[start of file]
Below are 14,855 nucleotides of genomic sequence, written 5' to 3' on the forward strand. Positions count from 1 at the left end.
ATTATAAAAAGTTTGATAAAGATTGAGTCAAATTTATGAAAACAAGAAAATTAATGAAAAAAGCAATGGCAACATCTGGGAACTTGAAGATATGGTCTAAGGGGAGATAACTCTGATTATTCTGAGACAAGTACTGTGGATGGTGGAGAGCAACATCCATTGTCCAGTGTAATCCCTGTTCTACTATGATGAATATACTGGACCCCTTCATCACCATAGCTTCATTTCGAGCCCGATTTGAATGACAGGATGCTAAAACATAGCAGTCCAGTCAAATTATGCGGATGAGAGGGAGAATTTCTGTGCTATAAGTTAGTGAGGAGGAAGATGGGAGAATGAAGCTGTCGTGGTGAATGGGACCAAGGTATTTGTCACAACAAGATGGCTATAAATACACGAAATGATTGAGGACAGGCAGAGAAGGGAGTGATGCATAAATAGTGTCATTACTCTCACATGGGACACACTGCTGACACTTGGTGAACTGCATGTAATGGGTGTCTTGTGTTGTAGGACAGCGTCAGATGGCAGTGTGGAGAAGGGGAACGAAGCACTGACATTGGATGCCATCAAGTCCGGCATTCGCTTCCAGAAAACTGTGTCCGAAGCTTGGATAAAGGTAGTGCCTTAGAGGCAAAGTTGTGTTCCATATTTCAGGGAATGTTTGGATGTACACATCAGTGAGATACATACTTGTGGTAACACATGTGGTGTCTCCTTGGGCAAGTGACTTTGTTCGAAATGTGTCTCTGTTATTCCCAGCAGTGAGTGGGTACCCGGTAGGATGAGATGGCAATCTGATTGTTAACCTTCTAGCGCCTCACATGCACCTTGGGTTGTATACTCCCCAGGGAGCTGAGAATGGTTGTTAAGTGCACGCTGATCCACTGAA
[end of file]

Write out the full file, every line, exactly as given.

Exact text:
Below are 14,855 nucleotides of genomic sequence, written 5' to 3' on the forward strand. Positions count from 1 at the left end.
ATTATAAAAAGTTTGATAAAGATTGAGTCAAATTTATGAAAACAAGAAAATTAATGAAAAAAGCAATGGCAACATCTGGGAACTTGAAGATATGGTCTAAGGGGAGATAACTCTGATTATTCTGAGACAAGTACTGTGGATGGTGGAGAGCAACATCCATTGTCCAGTGTAATCCCTGTTCTACTATGATGAATATACTGGACCCCTTCATCACCATAGCTTCATTTCGAGCCCGATTTGAATGACAGGATGCTAAAACATAGCAGTCCAGTCAAATTATGCGGATGAGAGGGAGAATTTCTGTGCTATAAGTTAGTGAGGAGGAAGATGGGAGAATGAAGCTGTCGTGGTGAATGGGACCAAGGTATTTGTCACAACAAGATGGCTATAAATACACGAAATGATTGAGGACAGGCAGAGAAGGGAGTGATGCATAAATAGTGTCATTACTCTCACATGGGACACACTGCTGACACTTGGTGAACTGCATGTAATGGGTGTCTTGTGTTGTAGGACAGCGTCAGATGGCAGTGTGGAGAAGGGGAACGAAGCACTGACATTGGATGCCATCAAGTCCGGCATTCGCTTCCAGAAAACTGTGTCCGAAGCTTGGATAAAGGTAGTGCCTTAGAGGCAAAGTTGTGTTCCATATTTCAGGGAATGTTTGGATGTACACATCAGTGAGATACATACTTGTGGTAACACATGTGGTGTCTCCTTGGGCAAGTGACTTTGTTCGAAATGTGTCTCTGTTATTCCCAGCAGTGAGTGGGTACCCGGTAGGATGAGATGGCAATCTGATTGTTAACCTTCTAGCGCCTCACATGCACCTTGGGTTGTATACTCCCCAGGGAGCTGAGAATGGTTGTTAAGTGCACGCTGATCCACTGAA